Breakfast in Cape Town

Review of And Night Fell: Memoirs of a Political Prisoner in South Africa by Molefe Pheto. Allison & Busby. 218 pages, $15.95.

And Night Fell is another addition to the rapidly growing Twentieth Century genre of the prison memoir. Many of the elements will be familiar: the night arrest, the beatings, the cramped cell, the endless interrogations, the smell of the slop bucket and the rattle of the jailer's key. Molefe Pheto was unlike most "politicals," though, in the privateness of his concerns and in the mental and aesthetic detachment he was able to preserve -- even, it seems, while being beaten. Pheto's main interests are artistic: drama, music, poetry. As far as one can tell from his book, it was the injustice done to black artists by white promoters and entrepreneurs, rather than national issues or ideology, that led him into his Black Consciousness viewpoint and into his work for MDALI, the black Music, Drama, Arts and Literature Institute. Even the cover of this handsomely designed book, which features a Klee-like painting by Khehla Maqhubela, is a clue to the inwardness of his attitudes. A multicolored solar wheel and an African figure rendered in warm bright hues shade into an eerie blue-green area where an owl with numerals clustered around its head presides over a sky marked with what could be black lightning or else cracks in the sky itself.

Molefe Pheto was arrested by the Security Police in March 1975 and held for 281 days, all but ten of which he spent in solitary confinement. The charge, although he was not to know this for some time, was that he had helped a Coloured activist flee the country into Botswana. Arrest itself is very routine for black South Africans. As the author says, "I still have to come across a Black man who, by the age of 30, has never been arrested." But arrest by the Security Police is different, transporting the victim into a kind of night-world where objects give way to elusive impressions. Pheto is baffled at his first arrival at John Vorster Square, simply trying to keep track of the many police and their captives. "Just faces passing by," he says, "like bees or flies in summer cascading over a dead dog, like shadows coming in and out."

Despite Pheto's family connections with the police -- he tells us that an uncle who was a police sergeant had been buried in a coffin draped with the South African flag -- the educated and sophisticated Pheto cannot puzzle out his cruel interrogators. Even their Afrikaner pronunciation never stops striking him as alien: he renders it with k's to replace the hard c's and indicates the long rolled r's by doubling the letter, thus creating an English that looks as barbarous on the page as it must have sounded to his ears. Colonel Visser repeatedly asks him if he knows a certain Zabane. Pheto knows a Zabale, he says, but not a Zabane. Even his own name is garbled in the police records. At times, sense breaks down to the point where he can only pass on what he seems to have heard. In the course of one severe beating a policeman pauses to spin around the room while telling Pheto, "You will fly like a kite with a motor karr without wheels." He tries to analyze this but eventually gives up.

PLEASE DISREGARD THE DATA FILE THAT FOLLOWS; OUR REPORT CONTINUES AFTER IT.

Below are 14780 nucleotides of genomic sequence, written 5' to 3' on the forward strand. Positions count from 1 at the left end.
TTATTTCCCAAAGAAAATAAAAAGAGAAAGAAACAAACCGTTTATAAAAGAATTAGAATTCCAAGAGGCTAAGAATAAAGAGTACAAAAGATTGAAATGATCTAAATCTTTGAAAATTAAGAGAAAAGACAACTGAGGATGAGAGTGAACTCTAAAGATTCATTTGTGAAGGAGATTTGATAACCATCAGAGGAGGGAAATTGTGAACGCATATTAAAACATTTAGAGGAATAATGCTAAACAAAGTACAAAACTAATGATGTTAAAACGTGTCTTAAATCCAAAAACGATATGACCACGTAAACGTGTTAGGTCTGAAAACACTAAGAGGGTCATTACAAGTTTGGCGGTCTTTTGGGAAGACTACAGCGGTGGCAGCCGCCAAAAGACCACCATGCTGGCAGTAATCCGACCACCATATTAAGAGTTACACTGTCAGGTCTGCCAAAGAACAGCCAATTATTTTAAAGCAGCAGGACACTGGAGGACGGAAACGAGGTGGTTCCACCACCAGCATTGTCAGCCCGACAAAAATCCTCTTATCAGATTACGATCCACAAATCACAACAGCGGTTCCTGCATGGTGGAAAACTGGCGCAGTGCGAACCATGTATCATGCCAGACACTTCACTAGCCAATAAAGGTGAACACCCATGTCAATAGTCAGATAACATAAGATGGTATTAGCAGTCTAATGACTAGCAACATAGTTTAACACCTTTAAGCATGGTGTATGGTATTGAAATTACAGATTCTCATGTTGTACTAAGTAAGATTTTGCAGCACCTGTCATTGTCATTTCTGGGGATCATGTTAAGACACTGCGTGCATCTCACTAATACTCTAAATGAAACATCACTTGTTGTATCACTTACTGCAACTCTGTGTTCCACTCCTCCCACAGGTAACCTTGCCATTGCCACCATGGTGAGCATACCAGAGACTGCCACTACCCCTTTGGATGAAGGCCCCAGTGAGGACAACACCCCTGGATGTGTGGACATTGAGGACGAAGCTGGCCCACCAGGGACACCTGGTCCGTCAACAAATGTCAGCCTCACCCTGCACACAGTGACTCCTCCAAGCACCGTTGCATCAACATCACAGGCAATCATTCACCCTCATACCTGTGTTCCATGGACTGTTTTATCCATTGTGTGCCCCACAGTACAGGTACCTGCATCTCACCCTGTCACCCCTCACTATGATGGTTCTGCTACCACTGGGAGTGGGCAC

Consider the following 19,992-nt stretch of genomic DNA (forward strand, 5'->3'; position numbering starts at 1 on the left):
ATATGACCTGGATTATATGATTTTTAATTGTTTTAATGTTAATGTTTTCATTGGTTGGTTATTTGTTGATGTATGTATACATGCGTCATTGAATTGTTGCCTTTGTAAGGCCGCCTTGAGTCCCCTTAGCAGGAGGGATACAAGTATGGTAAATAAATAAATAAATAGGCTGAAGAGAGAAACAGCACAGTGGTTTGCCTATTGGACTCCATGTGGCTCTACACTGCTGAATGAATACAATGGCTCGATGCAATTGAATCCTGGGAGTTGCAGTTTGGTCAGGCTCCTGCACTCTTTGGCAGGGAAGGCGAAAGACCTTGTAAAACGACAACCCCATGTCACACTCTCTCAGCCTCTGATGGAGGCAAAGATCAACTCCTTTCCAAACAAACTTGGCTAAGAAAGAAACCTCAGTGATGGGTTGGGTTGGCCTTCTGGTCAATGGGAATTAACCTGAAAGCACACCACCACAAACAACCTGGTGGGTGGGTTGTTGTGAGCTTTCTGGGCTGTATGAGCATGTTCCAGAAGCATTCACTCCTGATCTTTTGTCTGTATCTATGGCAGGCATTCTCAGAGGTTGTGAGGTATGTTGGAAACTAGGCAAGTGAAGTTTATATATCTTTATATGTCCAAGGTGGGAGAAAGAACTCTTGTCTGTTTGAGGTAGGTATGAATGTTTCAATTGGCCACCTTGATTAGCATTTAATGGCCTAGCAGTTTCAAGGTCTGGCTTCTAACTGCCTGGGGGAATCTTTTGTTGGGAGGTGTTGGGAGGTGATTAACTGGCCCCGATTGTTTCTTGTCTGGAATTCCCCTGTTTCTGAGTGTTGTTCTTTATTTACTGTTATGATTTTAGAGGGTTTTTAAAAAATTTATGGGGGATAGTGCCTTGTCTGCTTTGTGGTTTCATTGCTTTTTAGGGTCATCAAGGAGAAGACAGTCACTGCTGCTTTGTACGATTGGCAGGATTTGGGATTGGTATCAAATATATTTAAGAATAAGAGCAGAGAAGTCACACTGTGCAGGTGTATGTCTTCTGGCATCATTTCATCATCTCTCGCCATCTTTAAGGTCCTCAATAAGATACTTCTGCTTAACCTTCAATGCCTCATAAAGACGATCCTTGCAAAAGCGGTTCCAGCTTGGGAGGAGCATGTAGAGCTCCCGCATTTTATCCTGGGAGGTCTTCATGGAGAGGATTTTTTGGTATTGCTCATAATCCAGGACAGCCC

The very nature of political detention seems to lend itself to confusion, garbling, and a sense of unreality. One interrogator plays a guessing game with Pheto, first whistling and then asking "What is it?" until he arrives at the right answer: a canary. "You will sing like a canary!" is the message -- but Pheto does not. So fragmentary and weak is the case against him that in court the prosecution attempts to claim that Pheto is a member of both the ANC and the PAC, an ideological impossibility. As one last dodge, the officials attempt to try Pheto on a day when his case is not on the docket. His friends, relatives, and even his lawyer cannot find him at first because they have been given the wrong courtroom number.

Although Pheto was neither an ANC or PAC member, his sympathies clearly lie with the PAC in its rejection of the goal of a multiracial South Africa. Pheto acknowledges the value of some white comrades and friends, such as Elina Templin, a fellow music teacher who joins his music program in Soweto, but his experience has taught him which side he is on. The books the security police find in his home are all by black authors. He reserves his bitterest scorn for those blacks who betray their people by joining the security police or becoming informers, and he is even angry at the unknown black who taught the white policeman "Heystek" his impeccable SeSotho.

When an "expert" on the PAC harangues the prisoner on the bravery of the Afrikaner youth, predicting that white South Africa could sweep the continent north from Botswana and have breakfast in Cairo, Pheto mutters that whites like him will have breakfast in Cape Town instead -- with their backs to the sea. Pheto himself is not as militant as the black youth of the Soweto uprising and afterwards; he feels ashamed in front of his son because he does not resist arrest. But he is certainly angry enough. The apartheid regime needs such a reminder as this book to know that it cannot forever count on the patience and good will of the black population. Some blacks are already at the boiling point.

Published in IDAF News Notes, October 1984.